In the next post in the series I will finish this post series with a discussion of the strategic implications of the new synthesis on making revolution.

Written by theworkersdreadnought

09/04/2012 at 17:07

Posted in Maoist Philosophy

Bob Avakian’s “New Synthesis”: A Critique, Part 3

with 28 comments

In this post I will be shifting away from a philosophical critique of the supposed innovativeness of Bob Avakian’s ‘new synthesis’ (available here and here) and look at its political implications on the ‘international dimensions’. This of course is particularly important in light of the collapse of the RIM, which Avakian’s ‘new synthesis’ played a considerable part, and contemporary attempts to rebuild a new RIM (for more discussion see my post about it here). Lenny Wolff points to two key texts by Avakian which ground this analysis, “Conquer the World” and “Advancing the World Revolutionary Movement: Questions of Strategic Orientation”, and I hope that in the future (perhaps this summer) to re-read those two texts and provide a more detailed analysis of them, however, for now I plan on dealing with the arguments that Wolff makes in his summation of the ‘new synthesis’. It is interesting, albeit not surprising, that Wolff actually makes no reference in this section of his presentation to either a) the RIM or b) more recent protracted peoples’ wars in Peru, Nepal and India. This is interesting because it is clear that some aspects of the line advanced by Avakian and Wolff are completely theoretically antithetical to the revolutionary attempts in those countries, and because  in fact one could find some of the causes for the demise for the RIM in the theses advanced here. However, lets really get into it. “Warp speed, Mr. Sulu. Engage!”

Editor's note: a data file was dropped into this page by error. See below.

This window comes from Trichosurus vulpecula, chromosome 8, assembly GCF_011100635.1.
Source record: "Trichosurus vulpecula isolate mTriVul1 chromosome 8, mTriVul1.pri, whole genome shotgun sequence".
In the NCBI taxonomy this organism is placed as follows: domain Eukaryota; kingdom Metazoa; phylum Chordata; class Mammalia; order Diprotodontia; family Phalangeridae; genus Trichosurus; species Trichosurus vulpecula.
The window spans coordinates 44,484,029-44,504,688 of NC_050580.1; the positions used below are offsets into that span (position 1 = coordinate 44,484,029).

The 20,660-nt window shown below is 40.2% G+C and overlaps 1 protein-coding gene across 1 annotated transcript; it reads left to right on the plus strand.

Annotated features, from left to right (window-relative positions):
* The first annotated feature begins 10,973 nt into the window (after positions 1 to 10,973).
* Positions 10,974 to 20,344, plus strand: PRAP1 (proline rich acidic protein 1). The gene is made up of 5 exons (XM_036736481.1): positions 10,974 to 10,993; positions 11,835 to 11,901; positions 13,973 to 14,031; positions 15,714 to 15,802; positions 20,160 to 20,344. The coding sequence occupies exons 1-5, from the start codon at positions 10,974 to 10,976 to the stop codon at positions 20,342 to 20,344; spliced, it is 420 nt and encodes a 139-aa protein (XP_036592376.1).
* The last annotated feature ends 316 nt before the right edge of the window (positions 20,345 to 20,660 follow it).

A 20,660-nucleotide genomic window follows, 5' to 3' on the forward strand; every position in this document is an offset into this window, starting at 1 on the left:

Wolff claims that Avakian, like a number of Marxist theorists around the world (Antonio Negri and Michael Hardt’s Empire being the most famous), “led in deepening Lenin’s analysis of imperialism, and the model that I just laid out also ruptured with what had become the dominant line in the communist movement”. Before I discuss what he claims to have ruptured with, and his brand spanking new theoretical solution, I just wanted to say this grandiose claim is not new and in fact a new theory of imperialism is kind of a holy grail in Marxist theory. However, what is odd is that Wolff’s account of how imperialism functions in the world, which I have not reproduced here but encourage you all to read, is simply a restatement of the classical Leninist view of imperialism; indeed, it does not even benefit from any additional analyses about settler-colonialism or financialization of markets etc. that other theorists have been developing from the 1970’s on. Indeed, simply Wolff claims that